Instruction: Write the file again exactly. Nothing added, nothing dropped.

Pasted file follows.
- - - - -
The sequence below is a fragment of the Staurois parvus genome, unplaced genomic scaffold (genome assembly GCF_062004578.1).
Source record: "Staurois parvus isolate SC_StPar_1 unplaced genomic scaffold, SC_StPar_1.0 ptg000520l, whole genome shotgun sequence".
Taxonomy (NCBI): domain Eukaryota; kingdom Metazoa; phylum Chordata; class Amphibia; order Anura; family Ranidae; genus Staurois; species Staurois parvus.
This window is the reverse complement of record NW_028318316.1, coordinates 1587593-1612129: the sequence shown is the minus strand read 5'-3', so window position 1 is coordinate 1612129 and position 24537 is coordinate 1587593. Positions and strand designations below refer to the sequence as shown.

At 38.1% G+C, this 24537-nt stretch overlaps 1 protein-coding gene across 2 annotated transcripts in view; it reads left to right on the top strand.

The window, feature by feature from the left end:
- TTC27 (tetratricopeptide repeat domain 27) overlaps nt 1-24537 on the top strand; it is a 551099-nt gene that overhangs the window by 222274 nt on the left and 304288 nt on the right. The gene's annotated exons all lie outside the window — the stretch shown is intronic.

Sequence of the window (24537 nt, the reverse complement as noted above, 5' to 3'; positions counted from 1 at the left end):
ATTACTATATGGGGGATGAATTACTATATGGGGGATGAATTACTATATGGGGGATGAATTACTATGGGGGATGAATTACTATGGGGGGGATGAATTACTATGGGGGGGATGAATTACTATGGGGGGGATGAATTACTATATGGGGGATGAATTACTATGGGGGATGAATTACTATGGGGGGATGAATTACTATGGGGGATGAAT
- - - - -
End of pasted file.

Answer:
The sequence below is a fragment of the Staurois parvus genome, unplaced genomic scaffold (genome assembly GCF_062004578.1).
Source record: "Staurois parvus isolate SC_StPar_1 unplaced genomic scaffold, SC_StPar_1.0 ptg000520l, whole genome shotgun sequence".
Taxonomy (NCBI): domain Eukaryota; kingdom Metazoa; phylum Chordata; class Amphibia; order Anura; family Ranidae; genus Staurois; species Staurois parvus.
This window is the reverse complement of record NW_028318316.1, coordinates 1587593-1612129: the sequence shown is the minus strand read 5'-3', so window position 1 is coordinate 1612129 and position 24537 is coordinate 1587593. Positions and strand designations below refer to the sequence as shown.

At 38.1% G+C, this 24537-nt stretch overlaps 1 protein-coding gene across 2 annotated transcripts in view; it reads left to right on the top strand.

The window, feature by feature from the left end:
- TTC27 (tetratricopeptide repeat domain 27) overlaps nt 1-24537 on the top strand; it is a 551099-nt gene that overhangs the window by 222274 nt on the left and 304288 nt on the right. The gene's annotated exons all lie outside the window — the stretch shown is intronic.

Sequence of the window (24537 nt, the reverse complement as noted above, 5' to 3'; positions counted from 1 at the left end):
ATTACTATATGGGGGATGAATTACTATATGGGGGATGAATTACTATATGGGGGATGAATTACTATGGGGGATGAATTACTATGGGGGGGATGAATTACTATGGGGGGGATGAATTACTATGGGGGGGATGAATTACTATATGGGGGATGAATTACTATGGGGGATGAATTACTATGGGGGGATGAATTACTATGGGGGATGAAT